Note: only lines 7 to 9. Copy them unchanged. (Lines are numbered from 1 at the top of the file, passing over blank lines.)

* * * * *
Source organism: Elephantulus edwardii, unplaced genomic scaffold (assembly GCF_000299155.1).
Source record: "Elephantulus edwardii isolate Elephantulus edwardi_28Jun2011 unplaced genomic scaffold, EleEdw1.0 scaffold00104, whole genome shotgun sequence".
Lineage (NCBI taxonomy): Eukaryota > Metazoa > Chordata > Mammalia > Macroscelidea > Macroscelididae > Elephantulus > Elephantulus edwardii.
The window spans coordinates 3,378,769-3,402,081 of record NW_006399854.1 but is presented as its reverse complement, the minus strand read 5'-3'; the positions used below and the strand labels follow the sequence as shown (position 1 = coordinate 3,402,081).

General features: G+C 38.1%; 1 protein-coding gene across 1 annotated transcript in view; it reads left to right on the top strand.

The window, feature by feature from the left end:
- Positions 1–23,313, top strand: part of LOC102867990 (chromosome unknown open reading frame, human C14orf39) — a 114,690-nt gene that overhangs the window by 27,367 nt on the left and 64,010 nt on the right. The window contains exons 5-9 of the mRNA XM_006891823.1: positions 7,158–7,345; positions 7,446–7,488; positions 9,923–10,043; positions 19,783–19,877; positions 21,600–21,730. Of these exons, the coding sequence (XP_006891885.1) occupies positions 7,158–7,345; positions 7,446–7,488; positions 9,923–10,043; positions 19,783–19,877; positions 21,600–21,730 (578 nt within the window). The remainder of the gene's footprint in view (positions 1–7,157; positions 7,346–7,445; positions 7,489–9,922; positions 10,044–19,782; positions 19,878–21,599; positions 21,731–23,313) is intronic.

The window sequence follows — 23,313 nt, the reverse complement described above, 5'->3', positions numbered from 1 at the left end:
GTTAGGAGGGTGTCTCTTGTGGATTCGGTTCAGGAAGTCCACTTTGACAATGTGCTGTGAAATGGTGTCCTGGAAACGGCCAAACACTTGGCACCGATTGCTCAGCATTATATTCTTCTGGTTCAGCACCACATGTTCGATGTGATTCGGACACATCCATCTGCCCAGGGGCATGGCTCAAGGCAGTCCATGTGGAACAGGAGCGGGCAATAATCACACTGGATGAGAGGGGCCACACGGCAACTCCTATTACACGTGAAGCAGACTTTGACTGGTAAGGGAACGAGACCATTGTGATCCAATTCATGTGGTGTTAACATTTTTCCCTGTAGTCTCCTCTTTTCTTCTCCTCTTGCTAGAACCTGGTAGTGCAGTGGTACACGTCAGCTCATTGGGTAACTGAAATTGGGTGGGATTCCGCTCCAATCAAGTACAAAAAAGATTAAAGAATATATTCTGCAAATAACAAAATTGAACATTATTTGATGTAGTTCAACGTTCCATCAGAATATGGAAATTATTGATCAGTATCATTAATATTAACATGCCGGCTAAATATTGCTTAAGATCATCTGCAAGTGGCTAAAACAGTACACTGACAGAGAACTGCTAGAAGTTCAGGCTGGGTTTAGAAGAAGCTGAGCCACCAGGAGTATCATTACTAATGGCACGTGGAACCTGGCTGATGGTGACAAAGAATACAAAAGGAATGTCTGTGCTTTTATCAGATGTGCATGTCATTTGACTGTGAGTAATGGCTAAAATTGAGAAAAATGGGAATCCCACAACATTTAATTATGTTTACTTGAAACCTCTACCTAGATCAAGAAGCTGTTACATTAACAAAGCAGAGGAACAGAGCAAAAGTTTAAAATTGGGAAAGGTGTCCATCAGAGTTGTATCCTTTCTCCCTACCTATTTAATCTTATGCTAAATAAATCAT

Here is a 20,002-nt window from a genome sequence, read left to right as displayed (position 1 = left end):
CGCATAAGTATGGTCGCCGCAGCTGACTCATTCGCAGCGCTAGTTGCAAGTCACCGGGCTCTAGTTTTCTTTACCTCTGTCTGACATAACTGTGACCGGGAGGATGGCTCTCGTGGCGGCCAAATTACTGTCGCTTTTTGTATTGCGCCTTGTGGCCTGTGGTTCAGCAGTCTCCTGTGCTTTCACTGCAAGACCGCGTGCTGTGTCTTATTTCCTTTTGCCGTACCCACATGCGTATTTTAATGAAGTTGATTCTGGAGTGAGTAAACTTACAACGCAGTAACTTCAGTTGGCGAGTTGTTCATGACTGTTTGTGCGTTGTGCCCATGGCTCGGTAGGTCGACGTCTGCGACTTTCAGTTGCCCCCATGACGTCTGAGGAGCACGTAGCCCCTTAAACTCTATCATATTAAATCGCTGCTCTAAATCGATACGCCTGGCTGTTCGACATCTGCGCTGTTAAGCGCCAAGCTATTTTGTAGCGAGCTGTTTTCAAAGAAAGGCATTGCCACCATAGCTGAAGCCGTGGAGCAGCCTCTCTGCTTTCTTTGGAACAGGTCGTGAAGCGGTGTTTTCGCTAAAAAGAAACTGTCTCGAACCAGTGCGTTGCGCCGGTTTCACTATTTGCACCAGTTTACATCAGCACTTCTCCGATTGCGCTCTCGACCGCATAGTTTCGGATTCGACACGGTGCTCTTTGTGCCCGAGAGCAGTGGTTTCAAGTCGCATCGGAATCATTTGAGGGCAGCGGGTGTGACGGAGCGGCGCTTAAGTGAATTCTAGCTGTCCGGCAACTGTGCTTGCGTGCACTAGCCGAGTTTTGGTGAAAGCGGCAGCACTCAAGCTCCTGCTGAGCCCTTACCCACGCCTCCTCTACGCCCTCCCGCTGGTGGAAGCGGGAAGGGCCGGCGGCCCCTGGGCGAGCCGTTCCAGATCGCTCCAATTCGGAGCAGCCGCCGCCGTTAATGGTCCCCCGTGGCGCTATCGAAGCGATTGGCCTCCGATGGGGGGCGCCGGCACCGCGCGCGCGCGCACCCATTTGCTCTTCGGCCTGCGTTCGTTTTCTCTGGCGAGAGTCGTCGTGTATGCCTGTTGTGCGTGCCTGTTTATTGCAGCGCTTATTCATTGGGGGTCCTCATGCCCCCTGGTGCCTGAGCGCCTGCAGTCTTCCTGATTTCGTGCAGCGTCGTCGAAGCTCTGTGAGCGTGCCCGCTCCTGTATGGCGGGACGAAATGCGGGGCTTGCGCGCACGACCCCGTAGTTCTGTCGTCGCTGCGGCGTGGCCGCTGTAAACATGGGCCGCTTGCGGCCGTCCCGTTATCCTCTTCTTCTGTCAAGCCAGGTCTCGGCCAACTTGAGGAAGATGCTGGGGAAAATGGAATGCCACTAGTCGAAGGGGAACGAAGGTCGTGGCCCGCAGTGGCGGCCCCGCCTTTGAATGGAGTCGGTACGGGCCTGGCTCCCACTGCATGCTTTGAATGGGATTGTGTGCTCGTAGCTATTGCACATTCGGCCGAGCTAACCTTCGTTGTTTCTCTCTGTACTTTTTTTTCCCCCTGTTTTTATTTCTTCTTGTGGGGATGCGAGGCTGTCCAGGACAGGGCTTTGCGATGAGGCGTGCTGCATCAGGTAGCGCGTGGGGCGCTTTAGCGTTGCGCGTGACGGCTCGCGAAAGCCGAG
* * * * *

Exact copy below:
- Positions 1–23,313, top strand: part of LOC102867990 (chromosome unknown open reading frame, human C14orf39) — a 114,690-nt gene that overhangs the window by 27,367 nt on the left and 64,010 nt on the right. The window contains exons 5-9 of the mRNA XM_006891823.1: positions 7,158–7,345; positions 7,446–7,488; positions 9,923–10,043; positions 19,783–19,877; positions 21,600–21,730. Of these exons, the coding sequence (XP_006891885.1) occupies positions 7,158–7,345; positions 7,446–7,488; positions 9,923–10,043; positions 19,783–19,877; positions 21,600–21,730 (578 nt within the window). The remainder of the gene's footprint in view (positions 1–7,157; positions 7,346–7,445; positions 7,489–9,922; positions 10,044–19,782; positions 19,878–21,599; positions 21,731–23,313) is intronic.

The window sequence follows — 23,313 nt, the reverse complement described above, 5'->3', positions numbered from 1 at the left end:
GTTAGGAGGGTGTCTCTTGTGGATTCGGTTCAGGAAGTCCACTTTGACAATGTGCTGTGAAATGGTGTCCTGGAAACGGCCAAACACTTGGCACCGATTGCTCAGCATTATATTCTTCTGGTTCAGCACCACATGTTCGATGTGATTCGGACACATCCATCTGCCCAGGGGCATGGCTCAAGGCAGTCCATGTGGAACAGGAGCGGGCAATAATCACACTGGATGAGAGGGGCCACACGGCAACTCCTATTACACGTGAAGCAGACTTTGACTGGTAAGGGAACGAGACCATTGTGATCCAATTCATGTGGTGTTAACATTTTTCCCTGTAGTCTCCTCTTTTCTTCTCCTCTTGCTAGAACCTGGTAGTGCAGTGGTACACGTCAGCTCATTGGGTAACTGAAATTGGGTGGGATTCCGCTCCAATCAAGTACAAAAAAGATTAAAGAATATATTCTGCAAATAACAAAATTGAACATTATTTGATGTAGTTCAACGTTCCATCAGAATATGGAAATTATTGATCAGTATCATTAATATTAACATGCCGGCTAAATATTGCTTAAGATCATCTGCAAGTGGCTAAAACAGTACACTGACAGAGAACTGCTAGAAGTTCAGGCTGGGTTTAGAAGAAGCTGAGCCACCAGGAGTATCATTACTAATGGCACGTGGAACCTGGCTGATGGTGACAAAGAATACAAAAGGAATGTCTGTGCTTTTATCAGATGTGCATGTCATTTGACTGTGAGTAATGGCTAAAATTGAGAAAAATGGGAATCCCACAACATTTAATTATGTTTACTTGAAACCTCTACCTAGATCAAGAAGCTGTTACATTAACAAAGCAGAGGAACAGAGCAAAAGTTTAAAATTGGGAAAGGTGTCCATCAGAGTTGTATCCTTTCTCCCTACCTATTTAATCTTATGCTAAATAAATCAT